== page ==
(7) The law.—The ear catches even in the English the change of rhythm, which is as marked as the change of subject. Instead of the free lyric movement of the preceding verse, we come suddenly upon the most finished specimen of didactic poetry in regular metre, exhibiting a perfect balance of expression as well as of thought, so perfect in the original, that in Psalm 19:7-9 the number of words is the same in each clause. In each clause, too, the Law, under one or another of its many names and aspects, is praised, first for its essential character, then for its results.The law . . . . the testimony.—These are collective terms embracing, under different regards, the whole body of statutes and precepts in the Jewish code. The law, tôrah, means in its primary use “instruction,” and therefore is used of prophecy (Isaiah 1:10Isaiah 8:16), but here undoubtedly bears its common and more limited sense. Testimony, from a root meaning “to repeat,” suggests the solemn earnestness and insistence of the Divine commands.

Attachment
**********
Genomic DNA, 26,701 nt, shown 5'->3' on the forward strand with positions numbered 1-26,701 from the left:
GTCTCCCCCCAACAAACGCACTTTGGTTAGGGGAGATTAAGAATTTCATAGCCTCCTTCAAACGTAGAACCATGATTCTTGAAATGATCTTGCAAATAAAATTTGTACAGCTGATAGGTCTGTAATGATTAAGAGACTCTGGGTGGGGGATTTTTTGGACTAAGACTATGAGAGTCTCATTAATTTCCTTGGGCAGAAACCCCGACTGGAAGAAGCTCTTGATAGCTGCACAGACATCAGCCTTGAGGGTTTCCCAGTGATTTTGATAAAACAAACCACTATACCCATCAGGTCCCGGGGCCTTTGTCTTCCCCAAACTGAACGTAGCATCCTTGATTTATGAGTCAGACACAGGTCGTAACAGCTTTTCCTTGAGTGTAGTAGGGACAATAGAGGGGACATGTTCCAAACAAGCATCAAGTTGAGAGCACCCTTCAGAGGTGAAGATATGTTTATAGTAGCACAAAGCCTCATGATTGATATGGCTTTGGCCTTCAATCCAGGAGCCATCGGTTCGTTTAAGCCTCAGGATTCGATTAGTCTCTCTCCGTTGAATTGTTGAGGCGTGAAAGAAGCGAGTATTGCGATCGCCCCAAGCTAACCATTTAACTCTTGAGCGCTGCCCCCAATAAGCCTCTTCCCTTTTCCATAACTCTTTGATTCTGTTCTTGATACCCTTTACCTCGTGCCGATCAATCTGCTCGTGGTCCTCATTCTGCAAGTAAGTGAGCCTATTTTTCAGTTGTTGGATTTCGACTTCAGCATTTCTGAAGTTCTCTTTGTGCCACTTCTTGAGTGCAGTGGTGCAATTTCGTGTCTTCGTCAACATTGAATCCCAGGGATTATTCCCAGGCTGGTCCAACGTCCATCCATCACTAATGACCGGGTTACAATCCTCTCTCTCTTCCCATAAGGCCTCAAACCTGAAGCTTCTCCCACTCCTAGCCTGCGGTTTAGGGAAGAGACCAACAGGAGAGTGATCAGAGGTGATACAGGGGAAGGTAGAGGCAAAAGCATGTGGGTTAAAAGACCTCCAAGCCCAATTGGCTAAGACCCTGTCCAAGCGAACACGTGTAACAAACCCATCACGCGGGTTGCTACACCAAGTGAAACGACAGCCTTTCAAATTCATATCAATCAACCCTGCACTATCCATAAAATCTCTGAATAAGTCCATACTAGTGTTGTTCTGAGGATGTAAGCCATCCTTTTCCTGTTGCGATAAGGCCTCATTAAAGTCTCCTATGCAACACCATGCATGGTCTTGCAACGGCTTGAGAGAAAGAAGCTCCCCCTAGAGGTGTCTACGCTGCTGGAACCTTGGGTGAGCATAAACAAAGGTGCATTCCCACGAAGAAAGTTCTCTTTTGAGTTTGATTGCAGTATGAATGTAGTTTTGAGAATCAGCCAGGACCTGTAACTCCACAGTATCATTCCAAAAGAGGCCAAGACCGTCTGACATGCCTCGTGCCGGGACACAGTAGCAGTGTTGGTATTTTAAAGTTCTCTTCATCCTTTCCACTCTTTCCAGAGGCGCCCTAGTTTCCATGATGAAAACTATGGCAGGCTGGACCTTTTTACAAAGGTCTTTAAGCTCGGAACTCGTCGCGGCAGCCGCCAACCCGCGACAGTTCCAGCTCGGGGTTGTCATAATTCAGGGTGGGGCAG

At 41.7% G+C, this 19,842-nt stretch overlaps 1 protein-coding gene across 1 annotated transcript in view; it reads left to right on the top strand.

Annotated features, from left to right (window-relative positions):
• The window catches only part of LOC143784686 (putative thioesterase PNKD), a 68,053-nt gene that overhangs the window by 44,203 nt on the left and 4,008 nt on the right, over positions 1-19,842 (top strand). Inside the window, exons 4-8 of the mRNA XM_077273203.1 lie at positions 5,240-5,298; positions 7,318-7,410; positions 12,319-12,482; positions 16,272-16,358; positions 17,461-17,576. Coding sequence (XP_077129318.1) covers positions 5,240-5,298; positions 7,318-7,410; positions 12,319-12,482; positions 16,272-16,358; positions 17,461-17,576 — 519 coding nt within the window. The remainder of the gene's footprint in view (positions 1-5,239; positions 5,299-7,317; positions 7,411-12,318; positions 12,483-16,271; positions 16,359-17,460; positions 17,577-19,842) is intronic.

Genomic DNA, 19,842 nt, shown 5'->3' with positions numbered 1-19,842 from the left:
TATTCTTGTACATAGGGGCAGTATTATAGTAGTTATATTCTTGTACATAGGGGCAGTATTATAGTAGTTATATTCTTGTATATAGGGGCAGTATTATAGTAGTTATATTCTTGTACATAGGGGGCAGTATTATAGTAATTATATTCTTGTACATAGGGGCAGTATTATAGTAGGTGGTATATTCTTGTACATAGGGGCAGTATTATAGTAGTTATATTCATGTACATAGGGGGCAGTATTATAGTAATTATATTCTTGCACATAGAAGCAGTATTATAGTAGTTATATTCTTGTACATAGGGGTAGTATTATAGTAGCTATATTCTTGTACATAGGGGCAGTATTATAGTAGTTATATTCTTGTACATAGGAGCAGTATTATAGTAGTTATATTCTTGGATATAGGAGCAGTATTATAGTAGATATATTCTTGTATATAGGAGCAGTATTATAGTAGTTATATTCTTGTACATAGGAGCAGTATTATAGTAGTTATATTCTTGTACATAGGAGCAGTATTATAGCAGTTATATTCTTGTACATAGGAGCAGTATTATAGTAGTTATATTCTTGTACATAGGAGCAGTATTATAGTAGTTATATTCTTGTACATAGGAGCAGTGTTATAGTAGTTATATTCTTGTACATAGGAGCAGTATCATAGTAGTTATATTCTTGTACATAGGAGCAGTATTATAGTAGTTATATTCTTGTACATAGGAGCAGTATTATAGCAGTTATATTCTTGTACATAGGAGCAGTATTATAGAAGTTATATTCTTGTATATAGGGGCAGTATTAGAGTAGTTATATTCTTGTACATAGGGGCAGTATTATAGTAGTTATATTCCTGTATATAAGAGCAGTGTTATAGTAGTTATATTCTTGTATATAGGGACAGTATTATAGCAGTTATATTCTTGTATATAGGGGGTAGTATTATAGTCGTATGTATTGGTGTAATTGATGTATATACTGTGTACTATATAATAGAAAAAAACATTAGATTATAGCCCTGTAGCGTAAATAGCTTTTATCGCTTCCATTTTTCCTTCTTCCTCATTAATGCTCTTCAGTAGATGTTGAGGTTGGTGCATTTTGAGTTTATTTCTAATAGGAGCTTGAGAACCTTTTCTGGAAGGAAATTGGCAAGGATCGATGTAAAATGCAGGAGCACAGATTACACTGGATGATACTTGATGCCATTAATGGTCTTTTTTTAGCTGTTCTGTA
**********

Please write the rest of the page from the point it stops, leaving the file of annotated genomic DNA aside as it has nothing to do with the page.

The description “perfect” and “sure” suggests the lofty ideal prescribed by the Law, and the reliance which the Hebrew might place upon it as a rule of conduct. The word “simple” is generally used in a bad sense, but here has its primary meaning, “open,” “ingenuous,” “impressible,” easily led either towards folly or wisdom.

7The law of the Lord] Instruction, teaching, doctrine, are the ideas connected with the word torah, rendered law. See on Psalm 1:2. Like Jehovah’s work (Deuteronomy 32:4), and His way (Psalm 18:30), it is perfect, complete, flawless; without defect or error; a guide which can neither mislead nor fail. Observe that the name Jehovah now takes the place of God (Psalm 19:1); for we have entered the sphere of the special revelation to Israel.